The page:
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Page 69 The relationship between economic growth and income distribution remains controversial among economists.29 Within countries, developing countries have historically had higher levels of income inequality than more developed countries. There is evidence in some countries that increasing development has not contributed to the worsening of disparities in income distribution.30 But in some poor countries that have experienced rapid growth, disparities in earnings and income level have widened. In the developed world—and particularly in the United States—the gap in incomes between the highest 20 percent and the lowest 20 percent of workers has tended to increase since the late 1960s.31 Greater Consumption Trends toward increasing population and income have also meant trends towards increasing consumption worldwide. In general, extraction, production, and use of energy and materials have increased at rates exceeding the rate of population growth but more slowly than growth in GDP. At the same time, as consumption has increased, use of energy and materials has become more efficient on average. Varying views of consumption on the part of scientists from different disciplines32 have led to differing interpretations of consumption and its importance. For physicists, matter and energy are conserved, so consumption must be regarded as transformations of matter and energy that produce entropy or disorder. For economists, consumption is spending on consumer goods and services and is distinguished from the production and distribution of those goods. For ecologists, consumption is the pro-cess by which living species obtain energy and nutrients by eating green plants, which produce energy, or other consumers of green plants. And for some sociologists, consumption is a status symbol in that individuals and households use their income to improve their social status through certain kinds of purchases. To further understanding of human consumption and encourage effective actions toward sustainability, the officers of the U.S. National Academy of Sciences and the Royal Society of London have issued a joint statement on consumption. They choose a variant of the physicist's definition, stating: "Consumption is the human transformation of materials and energy." Their statement goes on to note that "consumption is of concern to the extent that it makes the transformed materials or energy less available for future use, or negatively impacts biophysical systems in such a way as to threaten human health, welfare, or other things people value."33 For consumption as the transformation of energy and materials, data recording trends are limited. Yet there is relatively good global knowledge of energy transformations due in part to the common units of con-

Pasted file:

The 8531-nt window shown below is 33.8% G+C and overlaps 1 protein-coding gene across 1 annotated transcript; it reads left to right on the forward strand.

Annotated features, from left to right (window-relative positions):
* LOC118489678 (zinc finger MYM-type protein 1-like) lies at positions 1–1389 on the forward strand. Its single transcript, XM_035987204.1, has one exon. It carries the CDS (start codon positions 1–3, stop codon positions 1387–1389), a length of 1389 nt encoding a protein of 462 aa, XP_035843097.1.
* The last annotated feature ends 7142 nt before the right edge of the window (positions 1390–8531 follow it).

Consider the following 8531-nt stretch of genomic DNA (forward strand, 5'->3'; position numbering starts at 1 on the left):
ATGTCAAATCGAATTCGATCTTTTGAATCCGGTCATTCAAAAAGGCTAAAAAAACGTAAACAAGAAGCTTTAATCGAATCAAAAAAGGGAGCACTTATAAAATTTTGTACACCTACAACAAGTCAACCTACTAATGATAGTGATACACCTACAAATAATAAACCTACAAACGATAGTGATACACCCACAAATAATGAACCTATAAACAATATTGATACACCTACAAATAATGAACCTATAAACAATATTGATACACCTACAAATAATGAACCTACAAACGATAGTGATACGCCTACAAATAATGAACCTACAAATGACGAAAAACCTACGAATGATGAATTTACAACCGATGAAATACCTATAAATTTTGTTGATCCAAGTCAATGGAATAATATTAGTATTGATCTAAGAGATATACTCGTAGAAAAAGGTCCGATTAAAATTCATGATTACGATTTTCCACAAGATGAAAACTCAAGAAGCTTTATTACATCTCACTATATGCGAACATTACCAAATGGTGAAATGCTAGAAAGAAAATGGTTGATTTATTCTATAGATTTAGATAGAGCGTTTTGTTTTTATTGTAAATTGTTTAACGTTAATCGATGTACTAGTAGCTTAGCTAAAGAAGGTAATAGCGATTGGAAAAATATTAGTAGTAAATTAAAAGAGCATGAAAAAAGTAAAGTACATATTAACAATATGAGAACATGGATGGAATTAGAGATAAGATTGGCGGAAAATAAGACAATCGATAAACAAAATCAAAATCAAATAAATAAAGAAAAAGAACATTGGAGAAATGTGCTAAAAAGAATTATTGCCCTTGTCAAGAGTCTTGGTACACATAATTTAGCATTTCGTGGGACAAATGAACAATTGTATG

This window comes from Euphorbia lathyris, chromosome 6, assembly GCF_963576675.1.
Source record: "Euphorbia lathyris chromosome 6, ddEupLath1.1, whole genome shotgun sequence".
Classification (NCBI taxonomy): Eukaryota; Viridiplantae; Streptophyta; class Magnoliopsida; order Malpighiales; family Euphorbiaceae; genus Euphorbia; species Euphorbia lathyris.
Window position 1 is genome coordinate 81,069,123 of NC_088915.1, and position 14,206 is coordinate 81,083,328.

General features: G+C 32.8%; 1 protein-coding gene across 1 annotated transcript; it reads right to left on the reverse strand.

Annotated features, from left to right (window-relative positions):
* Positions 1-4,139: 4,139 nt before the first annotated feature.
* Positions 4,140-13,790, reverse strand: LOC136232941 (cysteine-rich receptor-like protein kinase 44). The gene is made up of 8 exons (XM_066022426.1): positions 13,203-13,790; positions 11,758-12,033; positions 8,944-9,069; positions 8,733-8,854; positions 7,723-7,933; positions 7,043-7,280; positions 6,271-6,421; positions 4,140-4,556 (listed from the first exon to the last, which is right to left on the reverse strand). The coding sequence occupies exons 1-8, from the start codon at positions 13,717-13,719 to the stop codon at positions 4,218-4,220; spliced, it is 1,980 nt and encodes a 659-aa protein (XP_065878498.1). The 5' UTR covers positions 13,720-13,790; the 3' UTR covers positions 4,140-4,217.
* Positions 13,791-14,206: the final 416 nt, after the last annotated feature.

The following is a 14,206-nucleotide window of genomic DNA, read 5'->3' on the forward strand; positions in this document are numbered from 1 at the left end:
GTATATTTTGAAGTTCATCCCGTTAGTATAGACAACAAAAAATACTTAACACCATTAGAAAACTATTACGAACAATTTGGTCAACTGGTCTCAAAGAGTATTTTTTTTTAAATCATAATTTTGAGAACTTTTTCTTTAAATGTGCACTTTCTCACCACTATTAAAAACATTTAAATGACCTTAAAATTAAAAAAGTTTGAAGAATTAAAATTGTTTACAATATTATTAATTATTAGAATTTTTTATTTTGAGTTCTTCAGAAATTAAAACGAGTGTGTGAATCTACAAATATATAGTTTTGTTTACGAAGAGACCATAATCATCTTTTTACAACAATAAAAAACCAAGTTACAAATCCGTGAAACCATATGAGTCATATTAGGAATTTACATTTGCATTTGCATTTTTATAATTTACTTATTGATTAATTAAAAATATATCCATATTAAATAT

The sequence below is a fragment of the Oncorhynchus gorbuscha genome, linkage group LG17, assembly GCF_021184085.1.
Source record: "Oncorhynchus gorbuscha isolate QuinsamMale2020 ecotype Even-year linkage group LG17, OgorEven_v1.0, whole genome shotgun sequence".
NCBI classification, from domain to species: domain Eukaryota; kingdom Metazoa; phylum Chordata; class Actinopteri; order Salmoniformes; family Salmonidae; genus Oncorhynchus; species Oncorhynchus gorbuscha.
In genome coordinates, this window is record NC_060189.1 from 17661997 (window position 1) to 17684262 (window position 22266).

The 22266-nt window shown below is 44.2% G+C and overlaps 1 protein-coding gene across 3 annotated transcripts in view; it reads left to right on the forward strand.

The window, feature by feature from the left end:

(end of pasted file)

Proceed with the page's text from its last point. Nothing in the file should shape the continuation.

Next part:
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Page 122 Alternatives for Ground Water Cleanup. Committee on Ground Water Cleanup Alternatives. (1994). Assessment of Water Resources Project Planning Procedures. Water Science and Technology Board. (1999). Climate, Climatic Change, and Water Supply. Panel on Water and Climate. (1977). Colorado River Ecology and Dam Management: Proceedings of a Symposium, May 24–25, 1990, Santa Fe, New Mexico. Committee to Review the Glen Canyon Environmental Studies. (1991). Drinking Water and Health. Volumes 5, 6, 7, 8, 9. Safe Drinking Water Committee. (1983-1989). Drought Management and Its Impact on Public Water Systems. Report of a Symposium Sponsored by the Water Science and Technology Board. (1986). Freshwater Ecosystems: Revitalizing Educational Programs in Limnology. Committee on Inland Aquatic Ecosystems. (1996). Ground Water and Soil Contamination Remediation: Toward Compatible Science, Policy, and Public Perception: Report of a Colloquium. Sponsored by the Water Science and Technology Board. (1990). Ground Water at Yucca Mountain: How High Can it Rise? Panel on Hydrologic/Tectonic/Hydrothermal Systems at Yucca Mountain. (1992). Ground Water Models: Scientific and Regulatory Applications. Committee on Ground Water Modeling Assessment. (1990). Ground Water Recharge Using Waters of Impaired Quality. Committee on Ground Water Recharge. (1994). Ground Water Vulnerability Assessment: Predicting Relative Contamination Potential Under Conditions of Uncertainty. Committee on Techniques for Assessing Ground Water Vulnerability. (1993). Hazardous Waste Site Management: Water Quality Issues. Report of a Colloquium. Water Science and Technology Board. (1988). Hydrologic Sciences: Taking Stock and Looking Ahead. Proceedings of the 1997 Abel Wolman Distinguished Lecture and Symposium on the Hydrologic Sciences. Water Science and Technology Board. (1998). Irrigation-Induced Water Quality Problems. Committee on Irrigation Induced Water Quality Problems. (1989). Issues in Potable Reuse: The Viability of Augmenting Drinking Water Supplies with Reclaimed Water. Committee to Evaluate the Viability of Augmenting Potable Water Supplies with Reclaimed Water. (1998). Managing Wastewater in Coastal Urban Areas. Committee on Wastewater Management for Coastal Urban Areas. (1993). Managing Water Resources in the West Under Conditions of Climate Uncertainty: A Proceedings of a Colloquium. Committee on Climate Uncertainty and Water Resources Management. (1991). Mexico City's Water Supply: Improving the Outlook for Sustainability. Joint Academies Committee on the Mexico City Water Supply. (1995). Nature and Human Society: The Quest for a Sustainable World. Committee for the Second Forum on Biodiversity. Eds. Peter Raven and Tania Williams. (1999). New Directions in Water Resources Planning for the U.S. Army Corps of Engineers. Committee to Assess the U.S. Army Corps of Engineers Water Resources Project Planning Procedures. (1999). New Strategies for America's Watersheds. Committee on Watershed Management. (1999).